Fun with Nature: Making Succulent Terrariums from Recycled Jars.

Making terrariums from used glass jars is a cost effective and fun way to bring a little nature into the home.

Making terrariums is dead easy, my nature kids love to make them for our home and also as gifts for friends, grandparents and teachers!

Supplies:

  • Bag garden coal
  • Bag Searles African Violet Mix (seriously the smallest bag is more then enough)
  • Pebbles
  • Recycled glass jars
  • Tongs
  • Garden trowel (not necessary, but can be helpful)

How to Create a Succulent Terrarium using Glass Jars

Step 1: Cleaning the Glass Jars

The easiest method for removing labels from glass jars, is to submerge and soak the jars in a bucket or sink of hot water for several hours or even a few days. The labels should peel off leaving a nice clean surface.

 

For stubborn labels, consider re-soaking or I’ve found a scorer with some Eucalyptus Oil works really well. I then pop the jars through a dishwasher cycle for a final clean. 

 

WHICH GLASS JARS? We used a combination of small glass jars from food items such as Indian sauces; instant coffee and baby food, to large bulk buy jars sourced from a local café.

Step 2: Selecting Succulents

I discovered that our older cacti in the garden had produced large clumps of offset or rather produced little baby cacti off the ‘Mother’ plant. These were the perfect size for our succulent terrariums. Here is what we did:

 

1. To pick the cacti without pricking our fingers, my daughter came up with the idea of using a pair of kitchen tongs!

 

2. Removed the cacti ‘babies’ by holding them carefully with the tongs and twisting until separated.

 

3. Carried the cacti ‘babies’ in a plastic container to keep them safe and not get prickles in our fingers.

 

WHY SUCCULENTS & NOT FERNS? 

The truth is, succulents are very hardy and require little care. They make fabulous terrarium plants for those of us that love a little garden colour, but are a little neglectful when it comes to watering.  

 

WHAT IF I DON’T HAVE SUCCULENTS IN MY GARDEN TO USE? 

If you have a family member or friend that has succulents in the garden, why not ask them if it is OK for your children to come over for a ‘baby’ collecting garden adventure! Alternatively, most garden centres have a great selection of small cacti and succulent’s ideal for terrarium use. Visiting the nursery is a wonderful day out for Nature Play Kids, filled with lots of sensory experiences.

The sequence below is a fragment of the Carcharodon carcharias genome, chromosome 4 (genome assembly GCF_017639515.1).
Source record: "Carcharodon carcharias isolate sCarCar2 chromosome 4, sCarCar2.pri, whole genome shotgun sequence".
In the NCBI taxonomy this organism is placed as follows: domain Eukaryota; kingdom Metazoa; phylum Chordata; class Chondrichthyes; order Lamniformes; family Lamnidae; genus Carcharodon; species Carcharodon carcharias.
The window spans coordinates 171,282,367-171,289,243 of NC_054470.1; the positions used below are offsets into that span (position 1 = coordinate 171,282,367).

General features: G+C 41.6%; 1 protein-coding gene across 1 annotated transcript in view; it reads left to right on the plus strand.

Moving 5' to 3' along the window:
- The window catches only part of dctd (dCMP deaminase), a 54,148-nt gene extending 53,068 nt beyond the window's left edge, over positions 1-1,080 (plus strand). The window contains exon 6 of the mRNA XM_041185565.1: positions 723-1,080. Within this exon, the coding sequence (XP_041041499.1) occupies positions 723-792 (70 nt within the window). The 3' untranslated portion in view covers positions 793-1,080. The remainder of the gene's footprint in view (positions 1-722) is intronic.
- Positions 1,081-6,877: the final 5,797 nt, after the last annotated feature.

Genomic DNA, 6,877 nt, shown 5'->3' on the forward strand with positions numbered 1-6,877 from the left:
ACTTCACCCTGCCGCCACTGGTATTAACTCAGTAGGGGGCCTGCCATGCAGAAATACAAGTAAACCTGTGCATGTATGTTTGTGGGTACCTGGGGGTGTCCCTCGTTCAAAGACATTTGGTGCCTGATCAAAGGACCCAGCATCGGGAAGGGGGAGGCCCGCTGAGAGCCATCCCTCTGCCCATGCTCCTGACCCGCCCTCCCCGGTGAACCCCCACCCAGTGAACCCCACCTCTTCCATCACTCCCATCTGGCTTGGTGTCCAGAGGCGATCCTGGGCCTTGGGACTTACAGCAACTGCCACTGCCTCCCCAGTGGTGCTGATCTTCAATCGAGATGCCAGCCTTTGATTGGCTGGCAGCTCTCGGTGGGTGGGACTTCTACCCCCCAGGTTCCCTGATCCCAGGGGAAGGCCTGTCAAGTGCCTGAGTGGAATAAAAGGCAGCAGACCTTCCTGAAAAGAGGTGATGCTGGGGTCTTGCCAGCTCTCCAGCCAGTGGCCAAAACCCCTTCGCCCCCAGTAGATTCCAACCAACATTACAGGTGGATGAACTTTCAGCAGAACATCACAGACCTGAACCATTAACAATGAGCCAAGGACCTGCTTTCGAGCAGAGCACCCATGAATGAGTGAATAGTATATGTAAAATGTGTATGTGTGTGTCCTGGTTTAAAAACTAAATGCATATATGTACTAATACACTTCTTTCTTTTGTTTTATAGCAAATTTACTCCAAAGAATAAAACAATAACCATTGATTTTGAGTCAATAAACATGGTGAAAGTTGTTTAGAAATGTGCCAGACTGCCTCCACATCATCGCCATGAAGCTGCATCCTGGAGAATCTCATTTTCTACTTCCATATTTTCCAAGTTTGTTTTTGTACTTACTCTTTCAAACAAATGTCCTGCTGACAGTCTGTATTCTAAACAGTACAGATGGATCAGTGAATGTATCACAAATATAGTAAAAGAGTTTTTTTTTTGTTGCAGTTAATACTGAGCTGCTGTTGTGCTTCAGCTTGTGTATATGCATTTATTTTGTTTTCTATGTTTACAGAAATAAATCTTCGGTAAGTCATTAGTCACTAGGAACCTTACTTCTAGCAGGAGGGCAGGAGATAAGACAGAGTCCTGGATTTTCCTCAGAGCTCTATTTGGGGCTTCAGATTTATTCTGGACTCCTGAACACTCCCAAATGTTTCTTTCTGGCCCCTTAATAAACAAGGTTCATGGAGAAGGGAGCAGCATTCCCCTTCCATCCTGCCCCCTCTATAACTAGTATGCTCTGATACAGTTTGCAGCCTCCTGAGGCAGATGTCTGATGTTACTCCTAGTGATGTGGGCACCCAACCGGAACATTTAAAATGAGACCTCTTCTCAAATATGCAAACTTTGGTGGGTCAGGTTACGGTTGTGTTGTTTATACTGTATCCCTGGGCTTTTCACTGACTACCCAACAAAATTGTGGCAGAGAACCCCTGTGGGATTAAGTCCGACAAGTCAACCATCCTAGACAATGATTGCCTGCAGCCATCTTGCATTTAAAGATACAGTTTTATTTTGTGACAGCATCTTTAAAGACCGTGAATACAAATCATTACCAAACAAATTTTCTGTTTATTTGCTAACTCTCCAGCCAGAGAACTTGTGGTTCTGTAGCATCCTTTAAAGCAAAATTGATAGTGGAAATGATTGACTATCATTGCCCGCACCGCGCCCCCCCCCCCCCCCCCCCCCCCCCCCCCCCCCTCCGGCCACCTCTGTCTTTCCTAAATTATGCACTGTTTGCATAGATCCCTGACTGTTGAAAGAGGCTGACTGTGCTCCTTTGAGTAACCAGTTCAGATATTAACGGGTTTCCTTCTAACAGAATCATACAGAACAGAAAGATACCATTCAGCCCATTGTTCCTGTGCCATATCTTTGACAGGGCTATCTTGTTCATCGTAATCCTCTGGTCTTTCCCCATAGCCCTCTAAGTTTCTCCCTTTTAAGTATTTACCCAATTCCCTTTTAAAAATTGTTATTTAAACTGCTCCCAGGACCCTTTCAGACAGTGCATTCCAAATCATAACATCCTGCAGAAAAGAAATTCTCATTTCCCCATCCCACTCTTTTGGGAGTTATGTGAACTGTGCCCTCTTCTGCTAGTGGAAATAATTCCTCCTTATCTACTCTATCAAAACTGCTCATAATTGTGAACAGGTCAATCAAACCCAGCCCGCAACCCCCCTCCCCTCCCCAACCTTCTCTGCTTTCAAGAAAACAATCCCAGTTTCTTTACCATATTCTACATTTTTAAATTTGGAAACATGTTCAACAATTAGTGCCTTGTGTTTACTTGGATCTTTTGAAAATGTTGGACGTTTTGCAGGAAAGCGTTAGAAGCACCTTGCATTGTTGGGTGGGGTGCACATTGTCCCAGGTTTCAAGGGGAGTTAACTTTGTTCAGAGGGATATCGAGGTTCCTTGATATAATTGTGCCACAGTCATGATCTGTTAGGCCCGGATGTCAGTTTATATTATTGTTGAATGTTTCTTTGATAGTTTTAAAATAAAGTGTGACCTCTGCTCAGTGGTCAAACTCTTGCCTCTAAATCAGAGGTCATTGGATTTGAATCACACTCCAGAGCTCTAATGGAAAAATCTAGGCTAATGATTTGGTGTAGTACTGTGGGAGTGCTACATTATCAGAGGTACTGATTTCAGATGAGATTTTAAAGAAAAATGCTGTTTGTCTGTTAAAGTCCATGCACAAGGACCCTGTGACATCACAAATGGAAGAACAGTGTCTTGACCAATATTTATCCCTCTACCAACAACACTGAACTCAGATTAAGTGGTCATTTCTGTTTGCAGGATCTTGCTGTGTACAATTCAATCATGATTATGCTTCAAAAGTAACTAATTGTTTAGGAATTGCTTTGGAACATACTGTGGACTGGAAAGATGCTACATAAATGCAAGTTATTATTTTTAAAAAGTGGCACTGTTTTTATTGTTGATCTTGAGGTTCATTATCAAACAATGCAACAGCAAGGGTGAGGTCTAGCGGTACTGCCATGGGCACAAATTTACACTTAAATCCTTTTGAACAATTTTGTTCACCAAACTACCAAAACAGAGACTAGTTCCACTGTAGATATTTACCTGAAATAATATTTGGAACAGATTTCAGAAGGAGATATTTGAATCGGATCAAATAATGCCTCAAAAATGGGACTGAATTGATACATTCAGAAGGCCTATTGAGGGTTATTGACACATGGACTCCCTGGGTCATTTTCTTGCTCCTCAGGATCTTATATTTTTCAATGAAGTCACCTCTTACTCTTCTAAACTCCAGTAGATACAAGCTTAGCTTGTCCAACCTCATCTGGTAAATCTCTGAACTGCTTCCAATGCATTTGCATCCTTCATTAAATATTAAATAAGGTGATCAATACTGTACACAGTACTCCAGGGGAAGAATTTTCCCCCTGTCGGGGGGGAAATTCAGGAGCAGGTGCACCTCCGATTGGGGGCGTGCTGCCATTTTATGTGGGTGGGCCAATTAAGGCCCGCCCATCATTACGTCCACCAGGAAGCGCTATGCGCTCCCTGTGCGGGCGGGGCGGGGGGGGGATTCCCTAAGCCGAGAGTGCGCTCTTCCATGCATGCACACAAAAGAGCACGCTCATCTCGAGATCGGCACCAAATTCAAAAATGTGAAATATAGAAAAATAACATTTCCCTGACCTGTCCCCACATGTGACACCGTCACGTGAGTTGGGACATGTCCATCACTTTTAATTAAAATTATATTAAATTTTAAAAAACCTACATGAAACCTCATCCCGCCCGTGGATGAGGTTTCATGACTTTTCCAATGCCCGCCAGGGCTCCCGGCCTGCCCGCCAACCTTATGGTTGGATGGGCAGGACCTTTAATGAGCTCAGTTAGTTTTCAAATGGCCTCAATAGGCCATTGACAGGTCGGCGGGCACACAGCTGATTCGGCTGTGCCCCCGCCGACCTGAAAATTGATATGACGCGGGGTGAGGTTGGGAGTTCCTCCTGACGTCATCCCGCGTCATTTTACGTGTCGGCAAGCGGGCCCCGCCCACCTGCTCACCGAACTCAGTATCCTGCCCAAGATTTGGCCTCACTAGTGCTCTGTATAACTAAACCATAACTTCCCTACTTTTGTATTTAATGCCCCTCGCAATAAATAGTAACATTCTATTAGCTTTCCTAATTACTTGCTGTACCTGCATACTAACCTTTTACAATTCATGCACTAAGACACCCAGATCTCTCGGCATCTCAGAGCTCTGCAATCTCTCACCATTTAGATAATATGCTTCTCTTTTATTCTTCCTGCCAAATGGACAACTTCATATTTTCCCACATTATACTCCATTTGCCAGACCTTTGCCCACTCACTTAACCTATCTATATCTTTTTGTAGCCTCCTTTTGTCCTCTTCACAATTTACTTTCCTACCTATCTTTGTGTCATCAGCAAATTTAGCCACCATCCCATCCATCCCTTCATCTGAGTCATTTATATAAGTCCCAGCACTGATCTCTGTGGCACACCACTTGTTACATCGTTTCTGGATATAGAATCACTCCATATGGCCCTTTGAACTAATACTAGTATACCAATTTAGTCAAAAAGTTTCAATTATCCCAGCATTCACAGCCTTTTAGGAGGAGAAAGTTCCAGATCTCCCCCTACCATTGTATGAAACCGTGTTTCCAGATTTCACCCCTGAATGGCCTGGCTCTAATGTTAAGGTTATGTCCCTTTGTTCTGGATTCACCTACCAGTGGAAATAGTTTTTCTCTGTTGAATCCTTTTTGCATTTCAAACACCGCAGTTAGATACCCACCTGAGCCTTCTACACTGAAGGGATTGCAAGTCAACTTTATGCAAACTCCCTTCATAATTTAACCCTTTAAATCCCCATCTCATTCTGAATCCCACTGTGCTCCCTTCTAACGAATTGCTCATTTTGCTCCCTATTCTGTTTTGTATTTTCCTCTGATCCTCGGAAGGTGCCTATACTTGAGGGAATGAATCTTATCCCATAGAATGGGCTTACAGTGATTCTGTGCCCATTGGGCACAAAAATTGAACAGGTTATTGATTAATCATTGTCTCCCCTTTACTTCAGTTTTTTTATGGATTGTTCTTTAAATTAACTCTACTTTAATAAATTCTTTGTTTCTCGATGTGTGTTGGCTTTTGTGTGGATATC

HOT TIP: When selecting succulents, be mindful of the types of jars you have chosen to plant in. Mostly, the diameter of the jar opening as this will impact on the size plant you can fit inside.

Step 3: Planting the Terrarium

Planting the terrarium is easy!

 

Fill the bottom of the glass jar with a layer of Potting Charcoal. The depth of this charcoal will depend on the size of the jar. For our large jars we filled to approximately 3cm depth and for small jars approximately 1cm. The charcoals primary role is to store water and drain excess moisture away from the root system of the succulents. Remember succulents tend to enjoy a drier environment. You can actually kill them from over watering.

 

Fill the jar with Searles African Violet Specialty Mix, to about half way to ¾ of the height of the jar. You need to leave sufficient room for the succulents, so it’s important not to over fill with potting mix.

 

For ease, create a ‘well’ were you wish to plant the succulent.

 

Plant the succulent and push potting mix over and around root system. For spiky plants like cacti, using the kitchen tongs is helpful.

 

Decorate with pebbles. Why not make your terrarium super special by adding in shells, feathers, seeds or items collected from nature adventures!

 

Water. Don’t over water your succulents. You only need to give ¼ cup of water tor the large terrariums and then leave for 3-4 weeks depending on the weather.

 

Not only is creating a succulent terrarium fun and a lovely way of bringing nature indoors, they also make great affordable gifts for teachers, friends and family.

 

Submitted by Renee Nugent, About The Garden Magazine

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